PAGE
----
Evidence for an Unknown Agent Antigenically Related to the Hepatitis E Virus in Dairy Cows in the United States

Danielle M Yugo, Caitlin M Cossaboom, C Lynn Heffron, Yao-Wei Huang, Scott P Kenney, Amelia R Woolums, David J Hurley, Tanja Opriessnig, Linlin Li, Eric Delwart, Isis Kanevsky, Xiang-Jin Meng

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Genotypes 3 and 4 hepatitis E virus (HEV) strains within the species Orthohepevirus A in the family Hepeviridae are zoonotic. Recently, a genotype 4 HEV was reportedly detected in fecal samples of cows; although, independent confirmation is lacking. In this study, we first tested serum samples from 983 cows in different regions in the United States for the presence of IgG anti-HEV and found that 20.4% of cows were seropositive. The highest seroprevalence rate (68.4%) was from a herd in Georgia. In an attempt to genetically identify HEV from cattle, a prospective study was conducted in a known seropositive dairy herd by monitoring 10 newborn calves from birth to 6 months of age for evidence of HEV infection. At least three of the 10 calves seroconverted to IgG anti-HEV, and importantly, the antibodies present neutralized genotype 3 human HEV, thus indicating the specificity of IgG anti-HEV in cattle. However, our extensive attempts using broad-spectrum RT-PCR assays and MiSeq deep-sequencing technology to identify HEV-related sequences in cattle failed. The results suggest the existence of an agent antigenically-related to HEV in cattle; although, contrary to published reports, we showed that the IgG recognizing HEV in cattle was not caused by HEV infection. This article is protected by copyright. All rights reserved.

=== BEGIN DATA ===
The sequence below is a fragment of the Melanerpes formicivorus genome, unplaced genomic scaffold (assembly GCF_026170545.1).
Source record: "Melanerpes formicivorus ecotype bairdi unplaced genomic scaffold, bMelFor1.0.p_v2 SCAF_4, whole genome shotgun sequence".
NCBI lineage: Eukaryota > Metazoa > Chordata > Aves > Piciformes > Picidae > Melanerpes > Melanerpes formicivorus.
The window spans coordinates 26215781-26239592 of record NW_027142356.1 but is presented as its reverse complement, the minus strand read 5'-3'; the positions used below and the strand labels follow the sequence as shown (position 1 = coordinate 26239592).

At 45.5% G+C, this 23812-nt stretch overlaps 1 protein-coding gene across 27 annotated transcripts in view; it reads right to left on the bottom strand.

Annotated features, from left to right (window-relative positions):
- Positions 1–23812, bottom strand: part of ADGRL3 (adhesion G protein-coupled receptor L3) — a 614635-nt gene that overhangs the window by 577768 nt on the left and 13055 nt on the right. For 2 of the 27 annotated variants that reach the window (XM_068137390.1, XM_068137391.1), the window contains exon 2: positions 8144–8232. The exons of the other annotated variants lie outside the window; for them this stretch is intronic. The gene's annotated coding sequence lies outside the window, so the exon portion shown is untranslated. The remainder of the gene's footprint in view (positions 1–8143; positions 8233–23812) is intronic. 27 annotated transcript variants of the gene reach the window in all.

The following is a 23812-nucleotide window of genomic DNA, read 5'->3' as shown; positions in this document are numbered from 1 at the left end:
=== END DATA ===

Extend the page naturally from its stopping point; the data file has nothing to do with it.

Original languageEnglish
JournalJournal of Medical Virology
Early online date14 Oct 2018
Publication statusE-pub ahead of print - 14 Oct 2018


  • Hepatitis E virus (HEV)
  • Cattle
  • Bovine
  • Zoonotic transmission;
  • Neutralizing antibodies
  • Seroprevalence


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